Archive for the ‘Governance’ Category
Pope Francis has named Jesuit Father Michael Barber, 58, a member of the California Province Jesuits and director of spiritual formation at St. John’s Seminary in Brighton, Massachusetts, as bishop of Oakland, California.
The appointment was announced by Archbishop Carlo Maria Viganò, apostolic nuncio to the United States.
“I offer my congratulations and prayers to Bishop-elect Barber. As fellow Sacramentans, we have known one another for many years,” said Jesuit Father Thomas H. Smolich, president of the Jesuit Conference of the United States. “ I know him to be a man of prayer and discernment who will be a fine pastor for the people of Oakland.”
Bishop-elect Barber is the first Jesuit named to the U.S. hierarchy by Pope Francis, the first Jesuit pope.
“I’m keeping my eyes on Pope Francis and seeing what he did in his first days as pope,” said Bishop-elect Barber at an introductory news conference in Oakland on May 3. ”I think he wants servant leaders … who look to the needs of the people. Listen first, speak second.”
Bishop-elect Barber was born July 13, 1954, in Salt Lake City. He entered the Society of Jesus in 1973 and was ordained a priest for the Society in 1985. He holds a Bachelor of Arts degree in history/philosophy from Gonzaga University in Spokane, Washington; a Master of Divinity and bachelor of sacred theology degrees from Regis College of the University of Toronto; and a licentiate and doctorate in sacred theology from the Pontifical Gregorian University in Rome.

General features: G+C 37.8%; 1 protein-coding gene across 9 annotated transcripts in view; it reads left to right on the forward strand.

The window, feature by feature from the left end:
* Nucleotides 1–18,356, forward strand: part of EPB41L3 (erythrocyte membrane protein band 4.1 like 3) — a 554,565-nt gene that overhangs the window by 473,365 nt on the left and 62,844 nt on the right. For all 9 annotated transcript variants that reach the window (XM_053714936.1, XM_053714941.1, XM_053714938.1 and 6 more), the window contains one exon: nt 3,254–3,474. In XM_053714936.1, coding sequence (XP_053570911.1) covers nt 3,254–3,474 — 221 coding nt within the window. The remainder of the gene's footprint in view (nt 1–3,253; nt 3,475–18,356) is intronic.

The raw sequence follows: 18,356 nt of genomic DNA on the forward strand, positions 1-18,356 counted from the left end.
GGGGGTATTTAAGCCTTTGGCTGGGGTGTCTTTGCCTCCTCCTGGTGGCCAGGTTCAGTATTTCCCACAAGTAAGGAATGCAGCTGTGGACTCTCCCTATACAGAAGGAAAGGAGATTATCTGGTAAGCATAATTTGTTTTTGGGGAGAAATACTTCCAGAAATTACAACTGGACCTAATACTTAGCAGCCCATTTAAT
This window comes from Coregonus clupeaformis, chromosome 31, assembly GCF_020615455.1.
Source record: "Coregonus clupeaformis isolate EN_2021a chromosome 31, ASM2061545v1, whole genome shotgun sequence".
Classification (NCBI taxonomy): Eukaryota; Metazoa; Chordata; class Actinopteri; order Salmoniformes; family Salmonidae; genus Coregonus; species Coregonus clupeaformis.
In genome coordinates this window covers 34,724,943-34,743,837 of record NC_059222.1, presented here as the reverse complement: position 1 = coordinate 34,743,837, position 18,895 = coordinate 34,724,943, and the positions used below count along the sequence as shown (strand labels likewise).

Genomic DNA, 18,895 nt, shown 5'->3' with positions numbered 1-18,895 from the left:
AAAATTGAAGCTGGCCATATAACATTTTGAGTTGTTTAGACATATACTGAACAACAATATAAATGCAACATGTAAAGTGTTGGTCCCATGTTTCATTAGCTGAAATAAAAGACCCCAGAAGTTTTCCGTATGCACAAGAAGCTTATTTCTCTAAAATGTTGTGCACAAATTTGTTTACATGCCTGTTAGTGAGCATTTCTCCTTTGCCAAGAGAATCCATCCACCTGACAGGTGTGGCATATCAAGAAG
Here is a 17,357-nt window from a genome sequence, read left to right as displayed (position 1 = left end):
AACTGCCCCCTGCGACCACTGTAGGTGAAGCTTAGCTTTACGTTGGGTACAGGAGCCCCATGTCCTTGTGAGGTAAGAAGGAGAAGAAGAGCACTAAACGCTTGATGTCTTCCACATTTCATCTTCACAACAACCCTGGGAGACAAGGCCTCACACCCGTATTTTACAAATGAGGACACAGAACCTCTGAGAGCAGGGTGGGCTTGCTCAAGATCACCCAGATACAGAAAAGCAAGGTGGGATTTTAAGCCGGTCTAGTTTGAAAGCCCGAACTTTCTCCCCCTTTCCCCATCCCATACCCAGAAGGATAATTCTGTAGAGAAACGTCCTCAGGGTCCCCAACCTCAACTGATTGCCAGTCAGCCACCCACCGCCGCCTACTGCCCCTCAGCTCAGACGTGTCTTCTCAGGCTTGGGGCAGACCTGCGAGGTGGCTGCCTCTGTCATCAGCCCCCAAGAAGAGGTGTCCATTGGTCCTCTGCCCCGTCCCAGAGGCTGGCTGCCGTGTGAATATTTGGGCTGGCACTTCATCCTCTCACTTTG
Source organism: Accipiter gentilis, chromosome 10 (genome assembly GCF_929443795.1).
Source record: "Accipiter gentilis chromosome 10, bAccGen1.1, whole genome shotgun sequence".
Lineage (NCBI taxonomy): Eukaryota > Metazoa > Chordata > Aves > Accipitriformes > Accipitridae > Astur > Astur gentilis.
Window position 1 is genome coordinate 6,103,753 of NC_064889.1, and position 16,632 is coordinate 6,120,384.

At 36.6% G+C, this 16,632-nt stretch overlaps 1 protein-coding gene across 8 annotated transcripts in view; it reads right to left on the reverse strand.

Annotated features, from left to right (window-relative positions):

His assignments after ordination included: missionary in Apia, Western Samoa (1985-1987); student at Gregorian University and assistant professor of theology there (1987-1992); researcher and tutor at Oxford University (1992-1998); director, School of Pastoral Leadership, Archdiocese of San Francisco (1998-2001); assistant professor of systematic and moral theology and spiritual director, St. Patrick Seminary, Menlo Park, California (2002-2010); and director of spiritual formation, St. John’s Seminary (2010-present).
Bishop-elect Barber said he would like “from time to time to get into the classroom” because education is a priority of the Jesuits. He added he also wants to “visit city jails and county jails as the pope has” and to visit Catholic Charities facilities, “getting my hands dirty in soup kitchen by washing dishes, pots and pans.”
He also spoke of jail ministry: “It’s one of those ministries expressly commended by Christ for us to do. ‘When I was in prison you visited me.’ You can’t get more explicit than that.”
Bishop-elect Barber succeeds Archbishop Salvatore Cordileone, who was named head of the San Francisco Archdiocese on July 27, 2012. The Oakland Diocese includes 1,467 square miles and two counties, Alameda and Contra Costa, in California. The diocese has 2,586,396 people, with 399,546, or 15 percent of them, Catholic.
“From its origin, the Society of Jesus was formed to be an instrument of Christ by serving the Church. Though Jesuits promise not to seek high office in the Church, when asked by the Holy Father, we respond to the call and serve as bishops. We promise our brother Jesuit Father Michael Barber our full support and continued affection as he continues to minister to the people of God in this new mission,” said Jesuit Father Michael F. Weiler, Provincial of the California Province of the Society of Jesus. [America Magazine, Catholic News Service]
Pope Francis Begins Ministry with Inaugural Mass; Jesuit Father General Among 180 Clergymen who Concelebrated
By Cindy Wooden, Catholic News Service
VATICAN CITY (CNS) — Pope Francis officially inaugurated his ministry as pope and bishop of Rome in a liturgy filled with biblical symbolism and signs of the universality of his mission on March 19.
The Mass was concelebrated by about 180 clergymen, including Father General Adolfo Nicolás, the Superior General of the Society of Jesus. Father General Nicolás visited with the pope on Mach 17.